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Getting Started with SQL Server: 1. Simple SELECT Queries

In this series of lessons you’re going to learn how to query Microsoft SQL Server using the SQL SELECT statement.  Once you have read this lesson you’ll be able to:

  • Identify all the tables in a SQL Server Database Using SSMS (SQL Server Management Studio).
  • Understand how to list a table’s columns.
  • Use the SQL SELECT statement to view columns, create text and mathematical results, and distinct values.
  • Learn some techniques to debug your commands and fix mistakes.

Important! Please follow along and do the examples in your database.  If you haven’t already done so, sign up for my Guide to Getting Started with SQL Server.  You get instructions on how to install the free tools and sample database.

Understanding Your Database

A simple select statement consists of two parts.  The first part describes what columns we want to view and the second part which table we’re viewing.  A select statement looks like:

SELECT LastName FROM Person.Person

In this example LastName is the column and Person the table.  The columns come after the SELECT keyword; whereas, the table is preceded by FROM.

Table Naming

You may be wondering why the Person table is referred to as Person.Person in above statement.  This has to do with the way objects are organized on the server.  The database can be thought of as a series of nested containers.  The containers are the:

  • Server/Instance – The instance of SQL Server running on the computer.
  • Databases – One or more databases created on the instance.
  • Schemas – A way to logically group tables and other database objects.

The fully qualified name for a table is [Server/Instance].[DatabaseName].[Schema].[TableName].  So if we really wanted to be explicit we could use something like

SELECT LastName 
FROM   [KAWLAPTOP\SQLEXPRESS2014].[AdventureWorks2012].[Person].[Person]

to do a query. Luckily we typically write queries within the context of one database so we only need to specify the Schema and TableName as so:

SELECT LastName FROM Person.Person

But what about the brackets [] ?  Those are used if your table has a space in the name. So

SELECT Last Name
FROM   Person.Person Table

would error

SELECT [Last Name]
FROM Person.[Person Table]

Is OK. My advice?  If you get to name your own tables, don’t use spaces, brackets are ugly!  If you must, do as the Oracle folks do and use underscores.  Person_Table is much easier to read than [Person Table], personally I prefer PersonTable.

Using the Object Explorer

In order to write queries you need to know what tables and columns are available in your databases.  When using SSMS (SQL Server Management Studio) you can simply expand the database’s tables folder to list all the tables found in your database. Object Explorer Tables Once you find a table you would like to know more about simply click on the table name to expand it, and then the columns folder to list all the columns. Object Explorer Columns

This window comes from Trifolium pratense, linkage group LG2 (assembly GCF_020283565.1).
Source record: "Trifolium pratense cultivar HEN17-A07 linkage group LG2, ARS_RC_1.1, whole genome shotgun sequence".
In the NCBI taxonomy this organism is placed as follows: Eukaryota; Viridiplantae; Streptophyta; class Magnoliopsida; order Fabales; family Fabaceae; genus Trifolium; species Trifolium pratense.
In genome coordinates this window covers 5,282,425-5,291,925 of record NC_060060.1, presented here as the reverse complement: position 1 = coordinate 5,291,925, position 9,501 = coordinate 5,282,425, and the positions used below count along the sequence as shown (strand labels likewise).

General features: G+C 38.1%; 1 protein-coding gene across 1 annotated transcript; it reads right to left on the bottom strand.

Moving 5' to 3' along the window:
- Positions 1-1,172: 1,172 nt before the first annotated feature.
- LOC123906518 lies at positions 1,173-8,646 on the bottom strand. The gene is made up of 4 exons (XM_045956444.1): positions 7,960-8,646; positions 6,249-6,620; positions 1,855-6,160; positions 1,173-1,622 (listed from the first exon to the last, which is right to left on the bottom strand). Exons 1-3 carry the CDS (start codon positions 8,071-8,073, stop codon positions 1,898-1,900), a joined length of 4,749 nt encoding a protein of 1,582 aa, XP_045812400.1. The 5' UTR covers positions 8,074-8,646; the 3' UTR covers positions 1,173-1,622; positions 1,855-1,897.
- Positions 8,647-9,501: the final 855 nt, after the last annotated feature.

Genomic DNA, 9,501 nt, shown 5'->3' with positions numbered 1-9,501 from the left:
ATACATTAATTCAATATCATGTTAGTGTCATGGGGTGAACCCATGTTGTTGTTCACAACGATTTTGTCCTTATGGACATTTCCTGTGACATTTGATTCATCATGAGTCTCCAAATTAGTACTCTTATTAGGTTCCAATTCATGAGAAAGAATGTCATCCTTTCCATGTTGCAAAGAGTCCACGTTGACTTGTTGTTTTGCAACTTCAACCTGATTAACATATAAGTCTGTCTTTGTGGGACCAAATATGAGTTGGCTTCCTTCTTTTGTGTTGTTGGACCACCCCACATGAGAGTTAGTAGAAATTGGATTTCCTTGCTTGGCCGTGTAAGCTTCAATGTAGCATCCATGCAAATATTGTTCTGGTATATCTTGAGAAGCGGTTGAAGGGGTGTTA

Running Queries in SSMS

Before we get too far let me show you how to run a query in SSMS.  It is actually really easy. Once you have launched SQL Server Management Studio, you’ll want to select your database.  Then click the New Query button located in the top tool bar. SSMS New Query This displays a query window to the right.   You can type any thing you want in this window, as it is basically a text editor.  Cut and paste or type in a SQL statement, then click Execute to run the statement. SSMS Run Query The results are show in the bottom portion of the window and any messages, such as errors, show in the messages tab.

Select Multiple Columns

To select more than one column, just separate them with a comma.  For instance,

SELECT FirstName, LastName
FROM   Person.Person

returns both the first name and last name as a result. In case you wondering you can mix the case when writing queries.  That is

SELECT FirstName, LastName
FROM   Person.Person

Works just as well as

select FirstName, LastName
from   Person.Person

Tip!  A common convention is to capitalize all the keywords.  Some DBA’s feel is it easier to read commands written this way.  Personally I don’t do that, but for this blog I WILL TRY.  :)

Rename SQL Columns

You can rename the columns that result from your select statements.  To do this use the AS statement like so:

SELECT LastName as SirName
FROM   Person.Person

This displays the result as “SirName” rather than “LastName.”  This is a nice feature from a vanity point of view, but it also comes in handy when we want to return a calculate result and need to give it a name. For instance, suppose you wanted to return the LastName in all upper case.  You would could write